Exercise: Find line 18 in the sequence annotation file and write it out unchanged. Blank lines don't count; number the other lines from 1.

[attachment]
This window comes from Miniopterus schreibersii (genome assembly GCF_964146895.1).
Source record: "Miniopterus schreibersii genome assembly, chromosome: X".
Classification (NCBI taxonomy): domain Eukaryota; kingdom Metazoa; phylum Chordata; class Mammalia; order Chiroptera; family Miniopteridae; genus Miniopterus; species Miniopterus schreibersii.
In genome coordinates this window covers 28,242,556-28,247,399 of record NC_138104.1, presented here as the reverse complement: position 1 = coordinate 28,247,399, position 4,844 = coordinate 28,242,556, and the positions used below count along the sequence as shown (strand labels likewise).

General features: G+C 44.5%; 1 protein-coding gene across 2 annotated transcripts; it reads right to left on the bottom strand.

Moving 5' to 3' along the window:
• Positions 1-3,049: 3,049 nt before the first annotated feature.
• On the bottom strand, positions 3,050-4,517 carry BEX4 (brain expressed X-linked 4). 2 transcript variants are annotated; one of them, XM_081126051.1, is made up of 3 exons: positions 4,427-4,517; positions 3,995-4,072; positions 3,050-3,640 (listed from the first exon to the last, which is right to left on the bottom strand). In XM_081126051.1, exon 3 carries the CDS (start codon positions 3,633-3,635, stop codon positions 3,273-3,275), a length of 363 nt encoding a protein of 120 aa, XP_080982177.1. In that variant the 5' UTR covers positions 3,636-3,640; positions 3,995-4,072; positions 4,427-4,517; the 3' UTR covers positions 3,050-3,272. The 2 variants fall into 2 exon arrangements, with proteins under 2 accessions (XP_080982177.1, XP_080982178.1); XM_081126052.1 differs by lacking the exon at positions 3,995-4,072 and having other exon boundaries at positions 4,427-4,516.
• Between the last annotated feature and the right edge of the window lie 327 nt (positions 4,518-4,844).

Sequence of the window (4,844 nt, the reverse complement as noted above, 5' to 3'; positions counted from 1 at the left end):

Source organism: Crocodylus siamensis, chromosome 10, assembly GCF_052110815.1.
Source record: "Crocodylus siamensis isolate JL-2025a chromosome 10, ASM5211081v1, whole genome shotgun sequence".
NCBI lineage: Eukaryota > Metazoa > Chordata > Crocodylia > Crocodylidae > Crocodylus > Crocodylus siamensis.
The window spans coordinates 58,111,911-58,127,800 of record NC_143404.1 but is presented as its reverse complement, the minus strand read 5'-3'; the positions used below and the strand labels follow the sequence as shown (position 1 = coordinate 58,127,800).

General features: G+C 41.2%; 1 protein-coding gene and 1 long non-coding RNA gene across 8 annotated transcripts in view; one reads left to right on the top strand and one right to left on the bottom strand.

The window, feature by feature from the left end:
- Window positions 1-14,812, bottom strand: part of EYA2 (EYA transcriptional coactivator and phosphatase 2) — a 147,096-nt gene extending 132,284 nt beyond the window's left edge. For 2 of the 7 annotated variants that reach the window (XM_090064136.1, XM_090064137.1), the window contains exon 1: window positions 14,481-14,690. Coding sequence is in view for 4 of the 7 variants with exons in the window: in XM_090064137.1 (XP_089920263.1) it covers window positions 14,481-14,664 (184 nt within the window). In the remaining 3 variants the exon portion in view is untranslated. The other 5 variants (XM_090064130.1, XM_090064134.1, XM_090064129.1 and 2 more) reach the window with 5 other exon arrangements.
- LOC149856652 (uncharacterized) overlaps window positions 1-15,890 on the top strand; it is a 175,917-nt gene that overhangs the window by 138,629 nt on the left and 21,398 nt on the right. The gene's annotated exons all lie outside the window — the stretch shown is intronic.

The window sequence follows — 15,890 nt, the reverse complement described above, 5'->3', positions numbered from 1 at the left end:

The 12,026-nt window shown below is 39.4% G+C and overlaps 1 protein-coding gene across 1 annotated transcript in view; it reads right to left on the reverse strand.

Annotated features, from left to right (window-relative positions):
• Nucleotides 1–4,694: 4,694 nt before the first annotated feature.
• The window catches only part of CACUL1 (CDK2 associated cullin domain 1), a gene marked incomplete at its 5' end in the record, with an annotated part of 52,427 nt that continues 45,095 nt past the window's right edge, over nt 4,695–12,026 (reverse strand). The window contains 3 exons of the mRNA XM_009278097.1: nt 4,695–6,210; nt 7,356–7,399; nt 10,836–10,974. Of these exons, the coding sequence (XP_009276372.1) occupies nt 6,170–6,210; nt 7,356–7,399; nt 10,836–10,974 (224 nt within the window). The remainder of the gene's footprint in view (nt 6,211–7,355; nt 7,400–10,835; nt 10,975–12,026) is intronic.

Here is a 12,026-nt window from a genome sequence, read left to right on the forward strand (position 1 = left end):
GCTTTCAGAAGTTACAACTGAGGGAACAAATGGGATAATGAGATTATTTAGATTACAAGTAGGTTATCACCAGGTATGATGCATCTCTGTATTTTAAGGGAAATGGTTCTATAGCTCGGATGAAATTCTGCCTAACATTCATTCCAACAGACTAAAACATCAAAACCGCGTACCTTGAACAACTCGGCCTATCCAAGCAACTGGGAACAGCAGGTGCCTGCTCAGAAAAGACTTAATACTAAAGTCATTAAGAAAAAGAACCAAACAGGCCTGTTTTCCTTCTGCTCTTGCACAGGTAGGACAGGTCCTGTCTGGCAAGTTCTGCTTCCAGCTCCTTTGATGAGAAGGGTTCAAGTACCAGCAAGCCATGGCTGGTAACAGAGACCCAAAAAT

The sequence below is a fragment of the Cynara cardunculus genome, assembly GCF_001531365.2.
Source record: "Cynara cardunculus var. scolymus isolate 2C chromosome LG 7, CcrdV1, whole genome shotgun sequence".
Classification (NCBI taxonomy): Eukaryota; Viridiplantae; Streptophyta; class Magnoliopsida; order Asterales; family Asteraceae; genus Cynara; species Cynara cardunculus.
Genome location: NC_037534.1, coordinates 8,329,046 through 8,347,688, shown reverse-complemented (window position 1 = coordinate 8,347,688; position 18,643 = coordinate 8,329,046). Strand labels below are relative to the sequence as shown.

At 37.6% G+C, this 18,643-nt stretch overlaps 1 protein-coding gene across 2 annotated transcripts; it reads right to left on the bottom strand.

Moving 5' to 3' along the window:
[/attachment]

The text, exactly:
- LOC149856652 (uncharacterized) overlaps window positions 1-15,890 on the top strand; it is a 175,917-nt gene that overhangs the window by 138,629 nt on the left and 21,398 nt on the right. The gene's annotated exons all lie outside the window — the stretch shown is intronic.